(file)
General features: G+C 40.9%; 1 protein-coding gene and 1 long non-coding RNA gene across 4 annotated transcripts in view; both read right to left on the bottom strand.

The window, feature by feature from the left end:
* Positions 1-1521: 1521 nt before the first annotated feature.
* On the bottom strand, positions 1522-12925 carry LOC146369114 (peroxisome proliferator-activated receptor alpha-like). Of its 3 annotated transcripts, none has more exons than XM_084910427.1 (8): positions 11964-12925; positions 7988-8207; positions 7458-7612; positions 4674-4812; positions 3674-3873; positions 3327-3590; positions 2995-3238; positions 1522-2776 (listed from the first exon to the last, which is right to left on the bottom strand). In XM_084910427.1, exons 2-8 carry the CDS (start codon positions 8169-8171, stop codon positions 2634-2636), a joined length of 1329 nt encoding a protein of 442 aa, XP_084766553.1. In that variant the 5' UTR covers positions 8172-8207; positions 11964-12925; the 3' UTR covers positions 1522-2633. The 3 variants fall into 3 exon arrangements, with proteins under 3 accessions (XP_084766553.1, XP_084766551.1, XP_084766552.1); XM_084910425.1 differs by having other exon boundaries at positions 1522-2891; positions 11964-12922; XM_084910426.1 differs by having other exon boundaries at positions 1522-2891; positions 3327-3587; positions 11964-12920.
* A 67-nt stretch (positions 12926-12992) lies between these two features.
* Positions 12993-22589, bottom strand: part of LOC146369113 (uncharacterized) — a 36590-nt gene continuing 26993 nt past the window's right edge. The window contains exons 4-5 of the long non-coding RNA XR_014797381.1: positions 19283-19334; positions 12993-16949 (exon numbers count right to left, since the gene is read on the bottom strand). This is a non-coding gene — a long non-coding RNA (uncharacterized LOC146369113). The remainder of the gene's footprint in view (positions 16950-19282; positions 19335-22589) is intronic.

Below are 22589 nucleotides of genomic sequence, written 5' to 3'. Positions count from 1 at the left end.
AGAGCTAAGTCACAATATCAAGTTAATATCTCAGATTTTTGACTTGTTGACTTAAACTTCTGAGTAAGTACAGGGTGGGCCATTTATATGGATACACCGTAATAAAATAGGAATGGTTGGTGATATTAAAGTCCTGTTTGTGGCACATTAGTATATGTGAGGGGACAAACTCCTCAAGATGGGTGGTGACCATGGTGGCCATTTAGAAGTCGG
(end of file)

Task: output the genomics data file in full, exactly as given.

General features: G+C 40.9%; 1 protein-coding gene and 1 long non-coding RNA gene across 4 annotated transcripts in view; both read right to left on the bottom strand.

The window, feature by feature from the left end:
* Positions 1-1521: 1521 nt before the first annotated feature.
* On the bottom strand, positions 1522-12925 carry LOC146369114 (peroxisome proliferator-activated receptor alpha-like). Of its 3 annotated transcripts, none has more exons than XM_084910427.1 (8): positions 11964-12925; positions 7988-8207; positions 7458-7612; positions 4674-4812; positions 3674-3873; positions 3327-3590; positions 2995-3238; positions 1522-2776 (listed from the first exon to the last, which is right to left on the bottom strand). In XM_084910427.1, exons 2-8 carry the CDS (start codon positions 8169-8171, stop codon positions 2634-2636), a joined length of 1329 nt encoding a protein of 442 aa, XP_084766553.1. In that variant the 5' UTR covers positions 8172-8207; positions 11964-12925; the 3' UTR covers positions 1522-2633. The 3 variants fall into 3 exon arrangements, with proteins under 3 accessions (XP_084766553.1, XP_084766551.1, XP_084766552.1); XM_084910425.1 differs by having other exon boundaries at positions 1522-2891; positions 11964-12922; XM_084910426.1 differs by having other exon boundaries at positions 1522-2891; positions 3327-3587; positions 11964-12920.
* A 67-nt stretch (positions 12926-12992) lies between these two features.
* Positions 12993-22589, bottom strand: part of LOC146369113 (uncharacterized) — a 36590-nt gene continuing 26993 nt past the window's right edge. The window contains exons 4-5 of the long non-coding RNA XR_014797381.1: positions 19283-19334; positions 12993-16949 (exon numbers count right to left, since the gene is read on the bottom strand). This is a non-coding gene — a long non-coding RNA (uncharacterized LOC146369113). The remainder of the gene's footprint in view (positions 16950-19282; positions 19335-22589) is intronic.

Below are 22589 nucleotides of genomic sequence, written 5' to 3'. Positions count from 1 at the left end.
AGAGCTAAGTCACAATATCAAGTTAATATCTCAGATTTTTGACTTGTTGACTTAAACTTCTGAGTAAGTACAGGGTGGGCCATTTATATGGATACACCGTAATAAAATAGGAATGGTTGGTGATATTAAAGTCCTGTTTGTGGCACATTAGTATATGTGAGGGGACAAACTCCTCAAGATGGGTGGTGACCATGGTGGCCATTTAGAAGTCGG